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New trade winds


BHAGIRATH YOGI


Eight months after the renewal of the Nepal-India Trade Treaty, Nepali manufacturers say that although they still face hassles the bigger problem is to fulfil new annual quotas for exports.

While renewing the 1996 treaty, India slapped a quota on four Nepali products: vegetable ghiu, acrylic yarn, copper products and zinc oxide saying exporters were using the treaty to dump these products on the Indian market and this was adversely affecting India's domestic market.

"Though the export of vegetable ghiu has resumed, we are still worried that we may not be able to hit the quota allocated for us this year," said Atmaram Murarka, President of the Nepal Vegetable Ghee and Oil Industries Association. Because of cross-border bureaucratic hassles with quarantine laws and new taxes, it has taken time for exports to return to optimum levels. Nepali manufacturers have so far exported only one-fourth of the allocated quota of the ghiu, which is 100,000 tonnes for this year. And there is only four months to go.

The secretary level talks of the Inter-Governmental Committee (IGC) held in New Delhi in August had reached agreement on addressing procedural hassles while implementing the treaty. "We had reached understanding on 22 different agenda items during the IGC meeting," said Purushottam Ojha, joint secretary at the Ministry of Industry, Commerce and Supplies. "There has been progress."

During the IGC meeting, the Nepali side had requested the Indians to reconsider some clauses that they said were negatively affecting Nepali traders: quarantine checking for Nepal's agri-exports, quota restrictions for certain items, an anti-dumping duty, and a four percent Special Additional Duty (SAD) in this year's Indian budget.

In addition, the West Bengal state government imposed a 20 percent "luxury tax" on Nepali tea and vegetable ghiu. Likewise, a 40 percent anti-dumping duty was imposed on acrylic yarn and zinc oxide exported from Nepal. "The 1996 Trade Treaty between Nepal and India was a preferential one giving lots of facilities for Nepalese exporters," says Krishna Hari Banskota, director general at the Department of Commerce. Nepali traders have been lobbying with both governments to have some of the new conditions removed.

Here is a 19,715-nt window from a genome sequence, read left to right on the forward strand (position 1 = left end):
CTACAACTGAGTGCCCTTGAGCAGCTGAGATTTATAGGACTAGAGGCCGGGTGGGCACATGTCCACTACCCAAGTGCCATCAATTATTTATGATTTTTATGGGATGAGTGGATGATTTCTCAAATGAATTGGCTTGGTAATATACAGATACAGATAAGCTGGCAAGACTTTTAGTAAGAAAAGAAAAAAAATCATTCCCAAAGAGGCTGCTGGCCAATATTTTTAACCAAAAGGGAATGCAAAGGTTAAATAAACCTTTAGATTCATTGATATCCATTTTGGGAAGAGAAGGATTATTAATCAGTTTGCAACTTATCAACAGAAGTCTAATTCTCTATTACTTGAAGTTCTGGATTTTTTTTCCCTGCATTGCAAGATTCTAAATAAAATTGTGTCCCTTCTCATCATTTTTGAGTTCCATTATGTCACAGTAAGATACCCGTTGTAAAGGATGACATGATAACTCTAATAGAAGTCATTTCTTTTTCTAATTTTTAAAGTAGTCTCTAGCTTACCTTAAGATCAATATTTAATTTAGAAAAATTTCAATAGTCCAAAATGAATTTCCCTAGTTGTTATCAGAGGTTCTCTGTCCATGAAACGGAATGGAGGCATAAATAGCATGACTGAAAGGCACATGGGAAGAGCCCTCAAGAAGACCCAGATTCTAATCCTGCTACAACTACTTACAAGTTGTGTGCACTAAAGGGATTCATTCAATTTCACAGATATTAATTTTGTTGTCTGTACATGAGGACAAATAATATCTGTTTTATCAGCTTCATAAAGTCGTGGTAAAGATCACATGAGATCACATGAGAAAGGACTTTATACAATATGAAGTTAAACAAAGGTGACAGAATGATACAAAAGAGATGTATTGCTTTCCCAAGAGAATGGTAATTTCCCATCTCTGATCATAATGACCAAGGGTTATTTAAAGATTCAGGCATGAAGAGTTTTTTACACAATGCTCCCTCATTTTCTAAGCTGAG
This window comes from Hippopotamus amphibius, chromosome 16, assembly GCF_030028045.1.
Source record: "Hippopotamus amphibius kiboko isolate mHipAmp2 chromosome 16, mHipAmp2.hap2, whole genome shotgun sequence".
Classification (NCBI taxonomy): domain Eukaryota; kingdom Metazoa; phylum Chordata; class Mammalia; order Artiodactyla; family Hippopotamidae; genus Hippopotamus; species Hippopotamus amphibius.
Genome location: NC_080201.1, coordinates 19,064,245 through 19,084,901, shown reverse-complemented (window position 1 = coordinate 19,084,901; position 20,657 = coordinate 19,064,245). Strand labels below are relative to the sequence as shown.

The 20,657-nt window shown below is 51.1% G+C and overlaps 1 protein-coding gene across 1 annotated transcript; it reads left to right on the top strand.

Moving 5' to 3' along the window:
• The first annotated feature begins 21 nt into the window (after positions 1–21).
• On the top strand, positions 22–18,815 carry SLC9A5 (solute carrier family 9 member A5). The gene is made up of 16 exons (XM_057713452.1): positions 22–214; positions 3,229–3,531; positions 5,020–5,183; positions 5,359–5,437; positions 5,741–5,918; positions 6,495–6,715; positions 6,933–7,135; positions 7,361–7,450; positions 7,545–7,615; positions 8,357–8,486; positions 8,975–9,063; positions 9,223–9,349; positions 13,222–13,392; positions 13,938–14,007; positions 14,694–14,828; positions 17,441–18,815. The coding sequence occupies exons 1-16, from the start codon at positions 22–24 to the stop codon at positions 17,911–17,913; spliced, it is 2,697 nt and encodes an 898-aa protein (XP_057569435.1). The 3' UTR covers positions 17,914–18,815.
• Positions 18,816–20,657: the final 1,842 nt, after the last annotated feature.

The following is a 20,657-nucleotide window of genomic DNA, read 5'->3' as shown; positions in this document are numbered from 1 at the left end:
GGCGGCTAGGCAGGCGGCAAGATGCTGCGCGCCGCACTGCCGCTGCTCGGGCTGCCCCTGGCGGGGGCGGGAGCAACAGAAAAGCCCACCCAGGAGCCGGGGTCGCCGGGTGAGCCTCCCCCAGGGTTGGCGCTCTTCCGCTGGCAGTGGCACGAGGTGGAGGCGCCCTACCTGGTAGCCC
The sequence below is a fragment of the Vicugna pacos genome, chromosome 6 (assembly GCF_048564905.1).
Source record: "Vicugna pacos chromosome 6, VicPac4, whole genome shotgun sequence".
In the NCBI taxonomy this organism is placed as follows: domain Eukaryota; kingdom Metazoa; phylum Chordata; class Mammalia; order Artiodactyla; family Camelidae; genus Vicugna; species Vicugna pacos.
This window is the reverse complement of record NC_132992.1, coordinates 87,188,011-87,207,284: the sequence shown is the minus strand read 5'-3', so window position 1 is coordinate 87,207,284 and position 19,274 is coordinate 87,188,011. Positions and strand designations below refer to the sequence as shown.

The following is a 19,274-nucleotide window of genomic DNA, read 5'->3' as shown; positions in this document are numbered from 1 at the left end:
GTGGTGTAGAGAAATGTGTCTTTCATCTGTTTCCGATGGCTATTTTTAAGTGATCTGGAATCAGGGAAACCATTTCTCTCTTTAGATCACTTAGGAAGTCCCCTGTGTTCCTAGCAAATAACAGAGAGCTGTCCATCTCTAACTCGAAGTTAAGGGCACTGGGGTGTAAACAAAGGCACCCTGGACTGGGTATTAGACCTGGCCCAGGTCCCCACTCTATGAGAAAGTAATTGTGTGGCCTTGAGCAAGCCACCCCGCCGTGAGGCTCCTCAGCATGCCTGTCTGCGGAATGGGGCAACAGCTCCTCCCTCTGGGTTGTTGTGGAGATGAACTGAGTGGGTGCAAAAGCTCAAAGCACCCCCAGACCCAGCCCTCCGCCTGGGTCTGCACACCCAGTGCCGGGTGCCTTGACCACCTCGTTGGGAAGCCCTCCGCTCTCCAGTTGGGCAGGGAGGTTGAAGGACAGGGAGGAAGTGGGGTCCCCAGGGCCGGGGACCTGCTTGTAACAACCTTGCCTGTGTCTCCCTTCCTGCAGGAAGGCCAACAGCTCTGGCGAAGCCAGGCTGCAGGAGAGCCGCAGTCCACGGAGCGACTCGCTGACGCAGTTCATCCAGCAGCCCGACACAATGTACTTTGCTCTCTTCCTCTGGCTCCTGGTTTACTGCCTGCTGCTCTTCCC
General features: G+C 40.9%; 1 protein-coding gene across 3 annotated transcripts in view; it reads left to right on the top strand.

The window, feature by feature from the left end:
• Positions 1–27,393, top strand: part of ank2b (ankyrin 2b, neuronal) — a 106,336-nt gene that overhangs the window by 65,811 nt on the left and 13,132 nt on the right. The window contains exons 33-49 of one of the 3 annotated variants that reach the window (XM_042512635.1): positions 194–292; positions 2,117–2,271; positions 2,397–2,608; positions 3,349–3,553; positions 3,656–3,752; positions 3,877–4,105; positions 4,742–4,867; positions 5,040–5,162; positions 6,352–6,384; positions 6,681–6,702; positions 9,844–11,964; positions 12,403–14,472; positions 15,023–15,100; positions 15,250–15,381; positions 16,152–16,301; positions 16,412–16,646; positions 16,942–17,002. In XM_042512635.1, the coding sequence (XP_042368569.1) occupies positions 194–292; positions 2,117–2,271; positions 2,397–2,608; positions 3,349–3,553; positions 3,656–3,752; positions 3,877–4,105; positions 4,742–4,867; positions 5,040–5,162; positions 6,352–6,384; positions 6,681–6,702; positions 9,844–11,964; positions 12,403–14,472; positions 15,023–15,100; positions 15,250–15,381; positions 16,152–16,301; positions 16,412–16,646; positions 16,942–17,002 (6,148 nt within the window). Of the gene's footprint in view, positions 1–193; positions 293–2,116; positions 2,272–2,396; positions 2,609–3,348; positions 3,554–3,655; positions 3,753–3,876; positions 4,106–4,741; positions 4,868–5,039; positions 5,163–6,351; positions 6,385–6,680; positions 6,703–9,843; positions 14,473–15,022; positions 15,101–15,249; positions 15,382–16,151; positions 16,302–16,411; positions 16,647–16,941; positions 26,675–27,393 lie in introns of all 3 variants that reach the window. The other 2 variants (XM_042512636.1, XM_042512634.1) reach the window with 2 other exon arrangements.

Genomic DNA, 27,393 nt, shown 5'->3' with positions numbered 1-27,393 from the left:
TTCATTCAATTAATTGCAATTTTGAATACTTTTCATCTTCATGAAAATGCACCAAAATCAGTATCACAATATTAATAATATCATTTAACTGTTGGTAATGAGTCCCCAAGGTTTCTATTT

Indian officials at the IGC meeting considered these concerns positively, according to Nagma Mallick, first secretary for commerce at the Indian Embassy in Kathmandu. She added: "India has already addressed a number of issues raised by the Nepali side in the last two months." New Delhi has promised to set up three more quarantine check posts at Sunauli, Jogbani and Banbasa by November in addition to the three others already set up at Rupaidiha, Raxaul and Panitanki so that Nepali agricultural exports would not encounter delays. Nepal currently exports up to Rs 5 billion worth of agricultural products to India every year.

India has also agreed in principle to waive SAD, anti-dumping and luxury taxes as well as to raise the quota ceiling for copper products by 2,500 tons. "We have full commitment to give support to Nepal," Indian Commerce Secretary, Deepak Chatterjee, told us this week.

It's not just the Nepalis who have gripes. India has raised concerns that Nepal is not offering equal treatment for Indian car imports. "While Nepal accepts self certification from Japanese and Korean automobile manufacturers, Indian cars need agency certification even if they are Euro II," Mallick told us.

Rajendra Khetan of FNCCI is convinced there are no major problems left. The only thing still in need of resolution, he says, is the much-delayed railway container port at Birganj which was completed two years ago and is still not operational. "India should consider Nepal's request to expedite the Birganj port as soon as possible, and we must also consider their concern about Indian car imports in good faith," Khetan said.



LATEST ISSUE
638
(11 JAN 2013 - 17 JAN 2013)


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